She found it difficult to hold a pen and felt frustrated because her writing was unintelligible ...
I couldn't even really, could barely lift a pen up to write on the pad and then the writing was just, it wasn't even writing, it was just marks on the pad. I thought I was writing stuff, and I thought that my writing was okay and I was frustrated with people when they were like, I'd write something and they'd all look at each other and they were like...
Even while people are sedated, a lot of vital medical activity is taking place. This includes checking monitors, turning patients while they are in bed, and physiotherapy. Other nursing care, including cleaning around the mouth, shaving and nail-care, is also carried out. One woman felt confused and frightened when she came round because a nurse was brushing her teeth.
She had pain in her chest when she came round and, in her confusion, felt she was drowning (she...
The other thing is that I can actually sign, basic British sign language but nobody else could [laughs] so that was even harder.
Sleep and Hallucinations
Some people were confused when they came round because they were having hallucinations. Many 'drifted in and out of consciousness' or were 'lucid and then disorientated again', and said that it was some time before they felt clear about what had happened. Disorientation can also be related to the lighting in ICU and lack of windows. Some people didn't know whether it was day or night and said that their sleep patterns had been completely disrupted (see 'Sleep, dreams and hallucinations').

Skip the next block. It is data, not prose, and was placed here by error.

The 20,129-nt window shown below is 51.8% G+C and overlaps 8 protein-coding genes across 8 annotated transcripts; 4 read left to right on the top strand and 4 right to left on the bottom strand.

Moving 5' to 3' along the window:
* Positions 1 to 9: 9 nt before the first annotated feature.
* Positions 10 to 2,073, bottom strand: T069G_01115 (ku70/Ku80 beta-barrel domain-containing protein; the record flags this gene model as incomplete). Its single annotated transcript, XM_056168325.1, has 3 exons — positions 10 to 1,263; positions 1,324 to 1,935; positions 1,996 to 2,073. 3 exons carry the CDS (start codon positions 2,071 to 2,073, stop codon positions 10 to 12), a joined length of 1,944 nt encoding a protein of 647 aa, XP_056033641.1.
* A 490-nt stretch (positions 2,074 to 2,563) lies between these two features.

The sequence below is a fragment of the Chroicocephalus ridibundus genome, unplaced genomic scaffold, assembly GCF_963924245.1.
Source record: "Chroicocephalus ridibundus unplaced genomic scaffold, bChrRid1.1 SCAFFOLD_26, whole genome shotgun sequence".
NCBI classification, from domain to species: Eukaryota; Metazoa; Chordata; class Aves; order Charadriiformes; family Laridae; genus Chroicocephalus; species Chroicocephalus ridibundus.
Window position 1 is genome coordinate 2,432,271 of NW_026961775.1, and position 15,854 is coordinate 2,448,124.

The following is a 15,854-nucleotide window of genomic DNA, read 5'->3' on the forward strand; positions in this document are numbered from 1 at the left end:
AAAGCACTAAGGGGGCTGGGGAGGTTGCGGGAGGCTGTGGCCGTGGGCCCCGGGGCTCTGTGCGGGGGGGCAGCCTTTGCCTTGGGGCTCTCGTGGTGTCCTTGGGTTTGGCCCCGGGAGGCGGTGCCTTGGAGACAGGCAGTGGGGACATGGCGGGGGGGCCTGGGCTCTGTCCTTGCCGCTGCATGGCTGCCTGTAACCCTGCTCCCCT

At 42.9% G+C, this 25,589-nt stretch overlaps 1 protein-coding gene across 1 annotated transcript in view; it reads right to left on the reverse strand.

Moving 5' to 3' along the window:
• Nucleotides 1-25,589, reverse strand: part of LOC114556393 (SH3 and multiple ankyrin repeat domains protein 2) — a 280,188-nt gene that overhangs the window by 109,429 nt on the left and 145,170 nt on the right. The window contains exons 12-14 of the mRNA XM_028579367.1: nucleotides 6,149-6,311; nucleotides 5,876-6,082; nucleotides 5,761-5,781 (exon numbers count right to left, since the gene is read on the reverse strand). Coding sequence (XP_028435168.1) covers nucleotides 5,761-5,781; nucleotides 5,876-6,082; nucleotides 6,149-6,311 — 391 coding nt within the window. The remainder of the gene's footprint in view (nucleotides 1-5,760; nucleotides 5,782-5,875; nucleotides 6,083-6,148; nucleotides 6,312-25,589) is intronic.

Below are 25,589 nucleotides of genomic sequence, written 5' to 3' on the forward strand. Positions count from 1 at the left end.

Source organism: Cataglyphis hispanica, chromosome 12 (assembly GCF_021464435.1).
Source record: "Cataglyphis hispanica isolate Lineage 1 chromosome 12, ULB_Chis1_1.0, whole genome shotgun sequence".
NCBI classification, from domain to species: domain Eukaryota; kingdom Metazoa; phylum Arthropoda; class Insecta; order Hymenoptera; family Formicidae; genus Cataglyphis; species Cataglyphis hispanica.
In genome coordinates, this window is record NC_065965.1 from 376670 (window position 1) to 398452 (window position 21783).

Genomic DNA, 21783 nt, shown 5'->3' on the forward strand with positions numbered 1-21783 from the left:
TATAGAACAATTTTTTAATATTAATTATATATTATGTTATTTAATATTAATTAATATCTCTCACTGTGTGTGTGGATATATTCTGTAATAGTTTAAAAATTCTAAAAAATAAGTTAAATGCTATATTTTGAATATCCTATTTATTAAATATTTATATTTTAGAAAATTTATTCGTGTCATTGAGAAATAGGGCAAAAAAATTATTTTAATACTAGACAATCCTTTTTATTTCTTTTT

She was hallucinating when she came round and felt terrified of the nurses (she had pneumonia and...
And oh awful things, and I remember looking at the nurses station where they were all sitting, and they were talking about shopping and things, I mean it was a Sunday afternoon. But I was imagining they were saying, to this nurse, "You're new, the people here, most of them are barmy and they'll ask you to pass notes to people outside but don't do that." And I was thinking, how am I gonna get out? How am I gonna? I can't move, they've got me drugged up so I can't move, I can't speak, how am I gonna get out? And they kept on saying to me, "Your husband's coming in, your husband's coming in". And I was thinking, oh yeah right, I know he's not, I know he's not.
ICU equipment and environment
The noise of equipment and machinery in ICU, including alarms, can add to the sense of confusion and disorientation when people come round. Some said that these noises, coupled with their hallucinations, led them to believe they were on ships or planes. One man thought he was at a party in the hospital. This confusion also happens because normal processing of sensory information is affected.
Breathing tubes caused many people to feel uncomfortable or frustrated after coming round, and made communication with staff and visitors difficult.
He had a breathing tube in his mouth so got the nurses' attention by shaking a container that...
The later stage, when I started getting a little bit more stable, I woke up and I was on the breathing apparatus, oxygen and life support basically. And they'd obviously stabilised me because I came round then and I was, from then onwards I really remember most of it but full of haze because I was on a high dose of morphine. And I had all these leads monitoring my heart and breathing and everything you can imagine, wires going in here, there and everywhere else.
Mother' And in your throat.